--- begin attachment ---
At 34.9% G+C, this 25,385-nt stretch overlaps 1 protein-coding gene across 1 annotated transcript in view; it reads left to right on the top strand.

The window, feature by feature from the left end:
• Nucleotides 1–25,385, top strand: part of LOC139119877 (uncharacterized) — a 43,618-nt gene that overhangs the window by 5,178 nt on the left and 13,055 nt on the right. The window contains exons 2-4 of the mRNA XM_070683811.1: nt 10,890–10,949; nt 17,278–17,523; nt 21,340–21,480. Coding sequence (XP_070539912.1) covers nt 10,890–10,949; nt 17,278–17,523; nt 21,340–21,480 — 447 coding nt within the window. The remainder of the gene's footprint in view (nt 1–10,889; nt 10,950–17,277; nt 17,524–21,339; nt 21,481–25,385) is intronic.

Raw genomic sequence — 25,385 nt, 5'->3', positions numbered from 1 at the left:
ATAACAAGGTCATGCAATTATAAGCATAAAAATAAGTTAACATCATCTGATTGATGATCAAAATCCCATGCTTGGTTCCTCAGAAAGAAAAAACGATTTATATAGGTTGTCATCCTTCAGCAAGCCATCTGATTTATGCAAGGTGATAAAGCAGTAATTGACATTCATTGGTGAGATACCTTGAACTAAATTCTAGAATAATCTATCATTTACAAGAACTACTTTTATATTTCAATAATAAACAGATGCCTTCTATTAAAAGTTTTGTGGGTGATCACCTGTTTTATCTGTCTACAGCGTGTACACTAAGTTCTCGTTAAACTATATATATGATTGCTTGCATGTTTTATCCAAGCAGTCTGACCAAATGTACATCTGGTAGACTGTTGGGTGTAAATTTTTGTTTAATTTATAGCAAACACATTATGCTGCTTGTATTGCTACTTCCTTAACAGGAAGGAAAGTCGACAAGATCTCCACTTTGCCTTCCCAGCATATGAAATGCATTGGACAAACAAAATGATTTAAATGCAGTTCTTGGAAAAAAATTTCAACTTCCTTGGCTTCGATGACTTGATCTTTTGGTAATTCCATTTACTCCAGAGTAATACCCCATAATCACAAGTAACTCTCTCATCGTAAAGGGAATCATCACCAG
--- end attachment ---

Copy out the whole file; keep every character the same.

At 34.9% G+C, this 25,385-nt stretch overlaps 1 protein-coding gene across 1 annotated transcript in view; it reads left to right on the top strand.

The window, feature by feature from the left end:
• Nucleotides 1–25,385, top strand: part of LOC139119877 (uncharacterized) — a 43,618-nt gene that overhangs the window by 5,178 nt on the left and 13,055 nt on the right. The window contains exons 2-4 of the mRNA XM_070683811.1: nt 10,890–10,949; nt 17,278–17,523; nt 21,340–21,480. Coding sequence (XP_070539912.1) covers nt 10,890–10,949; nt 17,278–17,523; nt 21,340–21,480 — 447 coding nt within the window. The remainder of the gene's footprint in view (nt 1–10,889; nt 10,950–17,277; nt 17,524–21,339; nt 21,481–25,385) is intronic.

Raw genomic sequence — 25,385 nt, 5'->3', positions numbered from 1 at the left:
ATAACAAGGTCATGCAATTATAAGCATAAAAATAAGTTAACATCATCTGATTGATGATCAAAATCCCATGCTTGGTTCCTCAGAAAGAAAAAACGATTTATATAGGTTGTCATCCTTCAGCAAGCCATCTGATTTATGCAAGGTGATAAAGCAGTAATTGACATTCATTGGTGAGATACCTTGAACTAAATTCTAGAATAATCTATCATTTACAAGAACTACTTTTATATTTCAATAATAAACAGATGCCTTCTATTAAAAGTTTTGTGGGTGATCACCTGTTTTATCTGTCTACAGCGTGTACACTAAGTTCTCGTTAAACTATATATATGATTGCTTGCATGTTTTATCCAAGCAGTCTGACCAAATGTACATCTGGTAGACTGTTGGGTGTAAATTTTTGTTTAATTTATAGCAAACACATTATGCTGCTTGTATTGCTACTTCCTTAACAGGAAGGAAAGTCGACAAGATCTCCACTTTGCCTTCCCAGCATATGAAATGCATTGGACAAACAAAATGATTTAAATGCAGTTCTTGGAAAAAAATTTCAACTTCCTTGGCTTCGATGACTTGATCTTTTGGTAATTCCATTTACTCCAGAGTAATACCCCATAATCACAAGTAACTCTCTCATCGTAAAGGGAATCATCACCAG